Wootton Center for the Arts is currently presenting “Legally Blonde: The Broadway Musical” at Wootton High School in Rockville.
The play, of course, is composed of several acts, lead and minor roles, music, and drama. But behind the scenes of “Legally Blonde” at Wootton High are the sets and subsets of these larger components.
There is the overall supervisor and director Jessica Speck, student technical director Alina Gaynutdinova, lighting designer Cameron Walkup, a choreographer, an orchestra conductor, crew members, and the actors themselves. The students are more poised, articulate, focused, and accomplished than one would ever imagine of high school teens.
Alina, a senior, has worked both stage and crew. While acting in “39 Steps” during freshman year, she formed strong bonds with the crew members; so much so, that the following year she worked crew as a carpenter until earning the title she now bears – student technical director. Big title, big responsibility. With clipboard in hand, Alina oversees the design and building of all set pieces, large and small, making sure all of the carpenters are on target for completing their work by deadline. Wearing protective goggles, she also operates a buzz saw to cut the pieces she first drew on paper.
“I don’t like singing,” raves Alina, “but I love crew!” It’s the ability to use her creativity that makes this so appealing to her, not to mention the great friends she has made through four years of being a crew member. Alina, Russian-born and most likely headed to College Park, says that though she may not major in the arts, she anticipates theater will be part of her life always.
Cameron Walkup also has managerial responsibilities. As the show’s lighting designer, he manages five others – a master electrician who implements Cameron’s vision for all aspects of lighting, as well as four other electricians.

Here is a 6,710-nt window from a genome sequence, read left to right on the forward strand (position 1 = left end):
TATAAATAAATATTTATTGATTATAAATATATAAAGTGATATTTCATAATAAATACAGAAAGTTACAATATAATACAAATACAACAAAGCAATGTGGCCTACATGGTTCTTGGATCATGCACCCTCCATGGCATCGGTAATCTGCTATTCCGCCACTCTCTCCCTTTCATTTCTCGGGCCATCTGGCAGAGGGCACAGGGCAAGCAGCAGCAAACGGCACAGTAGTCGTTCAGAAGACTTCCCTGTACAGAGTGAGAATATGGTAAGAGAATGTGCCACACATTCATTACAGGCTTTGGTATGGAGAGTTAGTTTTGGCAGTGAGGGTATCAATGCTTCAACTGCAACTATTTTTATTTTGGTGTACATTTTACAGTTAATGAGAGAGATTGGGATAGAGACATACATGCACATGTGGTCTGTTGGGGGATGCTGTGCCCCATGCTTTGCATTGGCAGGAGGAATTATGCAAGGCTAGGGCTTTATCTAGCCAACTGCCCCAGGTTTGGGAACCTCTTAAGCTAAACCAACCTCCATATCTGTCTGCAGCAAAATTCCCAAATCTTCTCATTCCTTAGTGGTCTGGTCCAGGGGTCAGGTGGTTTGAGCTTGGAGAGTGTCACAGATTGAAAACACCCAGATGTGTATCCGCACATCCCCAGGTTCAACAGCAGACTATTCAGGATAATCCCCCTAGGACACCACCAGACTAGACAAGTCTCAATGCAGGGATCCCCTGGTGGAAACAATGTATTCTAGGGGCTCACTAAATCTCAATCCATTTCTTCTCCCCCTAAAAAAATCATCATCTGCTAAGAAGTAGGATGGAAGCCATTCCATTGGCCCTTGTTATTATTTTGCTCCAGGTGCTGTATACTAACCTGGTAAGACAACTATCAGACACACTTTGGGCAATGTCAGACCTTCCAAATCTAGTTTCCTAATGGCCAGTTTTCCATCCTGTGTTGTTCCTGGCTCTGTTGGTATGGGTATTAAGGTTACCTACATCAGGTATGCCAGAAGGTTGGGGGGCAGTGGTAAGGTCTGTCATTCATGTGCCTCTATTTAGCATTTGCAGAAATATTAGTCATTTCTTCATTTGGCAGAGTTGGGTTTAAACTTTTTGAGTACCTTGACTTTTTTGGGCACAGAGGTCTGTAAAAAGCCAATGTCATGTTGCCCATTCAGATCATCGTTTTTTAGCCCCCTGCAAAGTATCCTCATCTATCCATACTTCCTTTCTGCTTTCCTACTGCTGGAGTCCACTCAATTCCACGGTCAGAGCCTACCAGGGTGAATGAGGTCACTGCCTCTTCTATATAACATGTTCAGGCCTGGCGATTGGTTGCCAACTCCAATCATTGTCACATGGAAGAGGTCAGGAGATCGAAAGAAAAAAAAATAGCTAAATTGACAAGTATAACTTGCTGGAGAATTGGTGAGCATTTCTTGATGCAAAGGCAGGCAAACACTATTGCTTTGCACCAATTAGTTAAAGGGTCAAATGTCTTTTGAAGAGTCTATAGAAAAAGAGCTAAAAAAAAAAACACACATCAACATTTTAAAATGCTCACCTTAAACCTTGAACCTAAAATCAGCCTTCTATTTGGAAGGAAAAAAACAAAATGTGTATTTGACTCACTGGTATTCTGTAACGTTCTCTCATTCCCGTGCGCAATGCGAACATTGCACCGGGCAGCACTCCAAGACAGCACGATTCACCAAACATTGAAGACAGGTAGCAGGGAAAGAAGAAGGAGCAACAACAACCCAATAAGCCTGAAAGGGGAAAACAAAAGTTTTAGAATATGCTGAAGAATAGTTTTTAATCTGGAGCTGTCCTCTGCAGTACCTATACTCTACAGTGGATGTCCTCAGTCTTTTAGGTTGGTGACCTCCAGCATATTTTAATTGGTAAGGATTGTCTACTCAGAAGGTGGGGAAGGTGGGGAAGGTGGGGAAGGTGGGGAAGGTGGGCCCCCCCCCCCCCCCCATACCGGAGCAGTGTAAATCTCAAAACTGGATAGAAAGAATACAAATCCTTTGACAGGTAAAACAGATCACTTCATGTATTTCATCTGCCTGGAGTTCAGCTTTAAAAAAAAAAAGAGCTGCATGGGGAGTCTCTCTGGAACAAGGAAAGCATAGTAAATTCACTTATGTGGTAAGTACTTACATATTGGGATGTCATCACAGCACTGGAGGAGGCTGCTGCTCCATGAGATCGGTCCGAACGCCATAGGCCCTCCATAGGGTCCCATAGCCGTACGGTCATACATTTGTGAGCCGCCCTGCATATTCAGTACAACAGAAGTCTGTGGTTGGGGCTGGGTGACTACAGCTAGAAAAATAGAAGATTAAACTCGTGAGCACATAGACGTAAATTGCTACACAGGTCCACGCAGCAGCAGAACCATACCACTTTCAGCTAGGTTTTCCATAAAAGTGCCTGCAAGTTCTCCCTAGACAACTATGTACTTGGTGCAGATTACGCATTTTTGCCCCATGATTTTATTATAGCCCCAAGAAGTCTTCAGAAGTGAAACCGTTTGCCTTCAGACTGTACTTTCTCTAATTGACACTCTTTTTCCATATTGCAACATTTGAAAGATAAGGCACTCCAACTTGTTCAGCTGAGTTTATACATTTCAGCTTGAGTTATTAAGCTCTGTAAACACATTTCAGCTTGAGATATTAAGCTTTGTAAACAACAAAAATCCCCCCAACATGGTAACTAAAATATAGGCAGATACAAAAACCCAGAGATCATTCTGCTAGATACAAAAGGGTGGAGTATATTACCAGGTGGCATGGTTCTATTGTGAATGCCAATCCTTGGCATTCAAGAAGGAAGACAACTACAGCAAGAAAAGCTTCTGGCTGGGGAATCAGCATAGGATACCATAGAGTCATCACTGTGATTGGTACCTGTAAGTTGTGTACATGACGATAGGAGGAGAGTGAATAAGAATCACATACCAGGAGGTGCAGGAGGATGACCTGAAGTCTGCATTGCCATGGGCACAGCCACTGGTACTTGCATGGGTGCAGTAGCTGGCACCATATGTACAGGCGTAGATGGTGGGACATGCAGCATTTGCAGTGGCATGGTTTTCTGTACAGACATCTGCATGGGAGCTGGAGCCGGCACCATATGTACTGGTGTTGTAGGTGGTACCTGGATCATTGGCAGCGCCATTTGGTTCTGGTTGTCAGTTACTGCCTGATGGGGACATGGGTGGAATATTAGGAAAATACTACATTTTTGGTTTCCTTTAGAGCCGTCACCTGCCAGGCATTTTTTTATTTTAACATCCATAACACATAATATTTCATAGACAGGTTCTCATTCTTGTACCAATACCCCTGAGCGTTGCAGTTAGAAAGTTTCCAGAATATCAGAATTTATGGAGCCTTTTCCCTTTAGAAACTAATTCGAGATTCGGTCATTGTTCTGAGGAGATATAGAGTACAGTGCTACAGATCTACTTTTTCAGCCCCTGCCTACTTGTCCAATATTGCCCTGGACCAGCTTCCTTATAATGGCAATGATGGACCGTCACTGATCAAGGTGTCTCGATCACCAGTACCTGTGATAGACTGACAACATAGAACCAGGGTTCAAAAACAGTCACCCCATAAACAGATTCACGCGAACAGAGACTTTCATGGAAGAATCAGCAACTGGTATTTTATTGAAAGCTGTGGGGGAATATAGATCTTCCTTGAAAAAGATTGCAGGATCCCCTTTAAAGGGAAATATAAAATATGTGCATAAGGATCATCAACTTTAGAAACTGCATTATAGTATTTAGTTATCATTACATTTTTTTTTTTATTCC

A senior, Cameron explains he had to proffer his qualifications in an application for this position. What experience could he possibly have had at age 17? He began as an electrician on the set during freshman and sophomore years, was later promoted to lighting designer, and now is overseeing his sixth show. Cameron’s job is to create atmosphere, set the tone of the show, and make it pink! His skill set is formidable, involving familiarity with the latest techniques for lighting – use of gels and color scrolls, pre-setting auditorium and stage lights according to script and musical accompaniment. High up in the lighting booth he sits, working a giant computerized board to cast favorable lighting on the actors and set pieces.
Cameron has been accepted as a Sondheim scholar at UMBC, where he is considering a major in environmental studies and a future in politics. His resume already boasts work on Martin O’Malley’s presidential campaign.
So we’ve got a perfectly pink set and computerized pink lighting. Now we just need the actors who will tell us how Elle Woods applies to and graduates from Harvard Law School with not too much going on upstairs but a fondness for fashion. Lead actors Jackie Kempa (as Elle Woods), Myles Frost (as Warner), and William Memmott (as Emmet) lead this enormous cast with their own enormous talent.
The leads explain that auditions involve both singing and dancing and are what’s referred to as general auditions, meaning you might prefer, but don’t try out for a specific role. The process begins with an online application and résumé submission. No, this is not your parents’ play or even your high school play. The three leads have résumés that include Washington National Opera Theatre, leadership programs, achievement awards, voice lessons, a cappella singing groups, and acting classes at Wootton.
Jackie has been in every show since freshman year except one, as cast or crew, and says popularity has nothing to do with getting a lead role. The director, music director, choreographer, and a few faculty members make up the panel to select lead and supporting roles. Application qualifications and audition performance determine success of auditions.
During rehearsals, parents are supportive, relationships hold up, but homework and sleep may go to the wayside. Myles says sleep is on short order and that because he, William, and Jackie are in nearly every scene, the three of them have little time to do homework.
Jackie plans to go to Penn State and like Alina, hopes to keep theater as a big part of her life. Myles, still a junior, says he’ll continue his already burgeoning career as a recording artist. He plays drums, piano, sax, baritone, and trumpet. With his mom managing his career, he has regular gigs playing keyboards all over Prince George’s County where he spent most of his youth. William, also a junior, is certain that he will make acting his career. This is his sixth play at Wootton, but you wouldn’t know it from his modest disposition.
Many wheels of varying sizes turn to make this machine go. What’s so impressive is the ongoing, steady commitment to the end product; no egos in the house.
Remaining performances of “Legally Blonde: The Broadway Musical” will be shown on April 15 and 16 at 7:00 p.m. at Wootton High School, 2100 Wootton Parkway, Rockville, with tickets selling at $15. For more information, go to www.WoottonArts.com.